The recovery period for sigmoid colectomy will vary depending on the type of surgery you undergo. It frequently includes a hospital stay between 3 and 10 days. If you have open surgery, your incision wound may take 10 to 14 days to heal.
Immediately following surgery, pain medication will be provided through either an epidural or intravenous (IV) drip. Fluids will also be provided through an IV until you’re able to drink freely. A catheter will drain your urine into a collection bag, and another drain will be placed in your stomach to drain fluids away from the operation site. This tubing can be present for several days.
If you have a stoma, you’ll need to show that you can handle it yourself before being discharged from the hospital. You may also receive a home visit from a nurse to check on your stoma care progress.
Your appetite may be lower in the days following surgery, and you’ll likely have to slowly build back up to your normal diet. You may also need to take medication to slow down or speed up your bowels after surgery. For some people, it can take a year for their bowels to regulate again postsurgery.
Sigmoid colectomy does carry with it some risks. These can include:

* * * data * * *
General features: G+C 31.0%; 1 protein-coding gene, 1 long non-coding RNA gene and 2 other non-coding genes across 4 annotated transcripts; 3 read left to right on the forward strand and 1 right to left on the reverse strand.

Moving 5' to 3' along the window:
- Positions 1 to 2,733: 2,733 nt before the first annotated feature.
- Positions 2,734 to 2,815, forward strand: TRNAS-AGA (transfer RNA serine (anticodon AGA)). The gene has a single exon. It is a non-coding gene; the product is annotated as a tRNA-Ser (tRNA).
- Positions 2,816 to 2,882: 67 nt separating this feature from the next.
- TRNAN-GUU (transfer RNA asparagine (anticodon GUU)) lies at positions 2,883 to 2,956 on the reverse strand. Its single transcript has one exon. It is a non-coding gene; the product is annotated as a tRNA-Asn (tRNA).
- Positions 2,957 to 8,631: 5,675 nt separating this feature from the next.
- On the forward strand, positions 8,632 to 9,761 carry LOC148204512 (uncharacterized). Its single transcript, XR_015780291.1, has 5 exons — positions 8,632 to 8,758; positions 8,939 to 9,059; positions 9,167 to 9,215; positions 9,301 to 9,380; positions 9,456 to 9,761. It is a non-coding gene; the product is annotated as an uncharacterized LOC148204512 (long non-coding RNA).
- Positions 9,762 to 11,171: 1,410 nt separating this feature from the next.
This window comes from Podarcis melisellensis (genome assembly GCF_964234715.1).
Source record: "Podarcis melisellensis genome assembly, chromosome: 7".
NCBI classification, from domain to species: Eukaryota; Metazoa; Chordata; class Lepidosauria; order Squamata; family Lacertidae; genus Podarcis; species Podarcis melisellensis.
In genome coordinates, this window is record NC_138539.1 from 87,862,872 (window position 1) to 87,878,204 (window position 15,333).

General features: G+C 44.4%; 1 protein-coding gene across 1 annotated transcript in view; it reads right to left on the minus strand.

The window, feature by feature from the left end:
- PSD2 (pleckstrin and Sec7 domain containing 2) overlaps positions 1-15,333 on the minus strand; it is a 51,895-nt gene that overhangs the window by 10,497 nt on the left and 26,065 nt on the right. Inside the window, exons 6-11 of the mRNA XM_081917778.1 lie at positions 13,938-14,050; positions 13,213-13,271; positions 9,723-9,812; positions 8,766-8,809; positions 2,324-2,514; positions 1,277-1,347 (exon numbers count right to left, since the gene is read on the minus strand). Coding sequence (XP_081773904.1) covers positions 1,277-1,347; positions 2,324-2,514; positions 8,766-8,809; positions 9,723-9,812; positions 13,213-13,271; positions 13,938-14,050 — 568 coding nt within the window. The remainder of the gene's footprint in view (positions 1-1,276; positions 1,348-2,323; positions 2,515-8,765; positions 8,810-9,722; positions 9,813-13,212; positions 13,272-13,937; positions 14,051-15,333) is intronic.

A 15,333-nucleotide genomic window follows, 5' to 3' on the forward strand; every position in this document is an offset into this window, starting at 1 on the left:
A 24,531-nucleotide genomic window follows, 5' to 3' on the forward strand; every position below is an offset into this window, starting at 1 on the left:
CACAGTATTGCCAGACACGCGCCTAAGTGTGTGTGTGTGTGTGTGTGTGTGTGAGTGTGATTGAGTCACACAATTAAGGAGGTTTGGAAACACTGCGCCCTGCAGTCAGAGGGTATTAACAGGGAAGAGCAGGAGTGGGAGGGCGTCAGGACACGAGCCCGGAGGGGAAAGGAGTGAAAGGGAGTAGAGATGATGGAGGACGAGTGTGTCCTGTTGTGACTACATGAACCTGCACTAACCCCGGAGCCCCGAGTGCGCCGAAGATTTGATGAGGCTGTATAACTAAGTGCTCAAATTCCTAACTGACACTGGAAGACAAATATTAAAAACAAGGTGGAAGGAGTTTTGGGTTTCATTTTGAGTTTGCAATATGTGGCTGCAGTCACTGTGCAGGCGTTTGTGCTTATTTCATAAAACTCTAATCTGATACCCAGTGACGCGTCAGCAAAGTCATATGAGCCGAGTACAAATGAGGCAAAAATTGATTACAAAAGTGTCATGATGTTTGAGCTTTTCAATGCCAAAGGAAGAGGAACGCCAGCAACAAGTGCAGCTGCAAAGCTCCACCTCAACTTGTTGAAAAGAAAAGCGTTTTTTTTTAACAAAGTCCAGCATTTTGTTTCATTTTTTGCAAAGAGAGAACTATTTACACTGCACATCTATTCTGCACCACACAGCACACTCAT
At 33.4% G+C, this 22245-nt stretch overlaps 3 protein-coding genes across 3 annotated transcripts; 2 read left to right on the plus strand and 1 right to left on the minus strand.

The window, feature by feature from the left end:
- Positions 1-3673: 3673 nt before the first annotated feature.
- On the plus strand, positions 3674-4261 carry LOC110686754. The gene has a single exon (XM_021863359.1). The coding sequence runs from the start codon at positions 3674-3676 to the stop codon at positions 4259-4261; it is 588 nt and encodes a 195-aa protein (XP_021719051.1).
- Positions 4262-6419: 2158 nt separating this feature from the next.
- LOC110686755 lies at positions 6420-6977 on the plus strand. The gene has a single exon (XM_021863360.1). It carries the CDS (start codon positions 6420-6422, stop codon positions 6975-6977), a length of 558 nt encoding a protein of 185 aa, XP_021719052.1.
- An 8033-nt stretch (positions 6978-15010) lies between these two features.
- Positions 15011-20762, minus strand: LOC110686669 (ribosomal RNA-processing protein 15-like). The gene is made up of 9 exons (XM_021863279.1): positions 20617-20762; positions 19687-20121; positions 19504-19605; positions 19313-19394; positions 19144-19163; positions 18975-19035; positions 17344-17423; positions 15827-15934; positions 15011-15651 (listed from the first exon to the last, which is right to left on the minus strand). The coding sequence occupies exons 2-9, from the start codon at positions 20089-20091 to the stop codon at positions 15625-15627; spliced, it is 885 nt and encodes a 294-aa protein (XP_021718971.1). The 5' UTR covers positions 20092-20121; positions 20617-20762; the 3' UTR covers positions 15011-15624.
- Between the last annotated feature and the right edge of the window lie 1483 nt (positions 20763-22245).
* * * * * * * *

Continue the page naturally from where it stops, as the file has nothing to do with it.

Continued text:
- Infections: This surgery has a particularly high risk of infection because the bowel is an organ with lots of bacteria. Infections can occur at the incision site or inside your abdomen. They may require antibiotics.
- Blood clots in your legs and lungs: The use of elastic stockings and blood thinning injections can help lower this risk.
- Excessive bleeding: This is a common risk of surgery and can occur during or after the procedure.
- Leakage at the anastomosis, or new joining in the colon: This is serious and may require antibiotics or further surgery.
- Your bowel not working: This may cause bloating of your stomach and sickness, but it’s usually temporary.
- Damage to other internal organs: Other organs that are particularly at risk of accidental injury during this procedure include your bladder and the small tubes that run to your bladder from your kidneys.
Because this procedure is done under general anesthesia, there are also anesthesia-related risks. Your anesthesiologist or doctor can discuss these with you.
People who are very overweight, smoke, or have other medical problems are at an increased risk of surgical side effects. Blood tests and a detailed medical history may be required prior to this surgery to help ensure your safety.
If you have colon cancer or diverticulitis, you may require a sigmoid colectomy. This surgical procedure removes your sigmoid colon and connects the descending colon with the anus. It can be done via open or laparoscopic surgery.
Before undergoing any surgery, it’s important to talk with a doctor about the potential risks. You’ll also want to become informed about the postsurgical recovery process.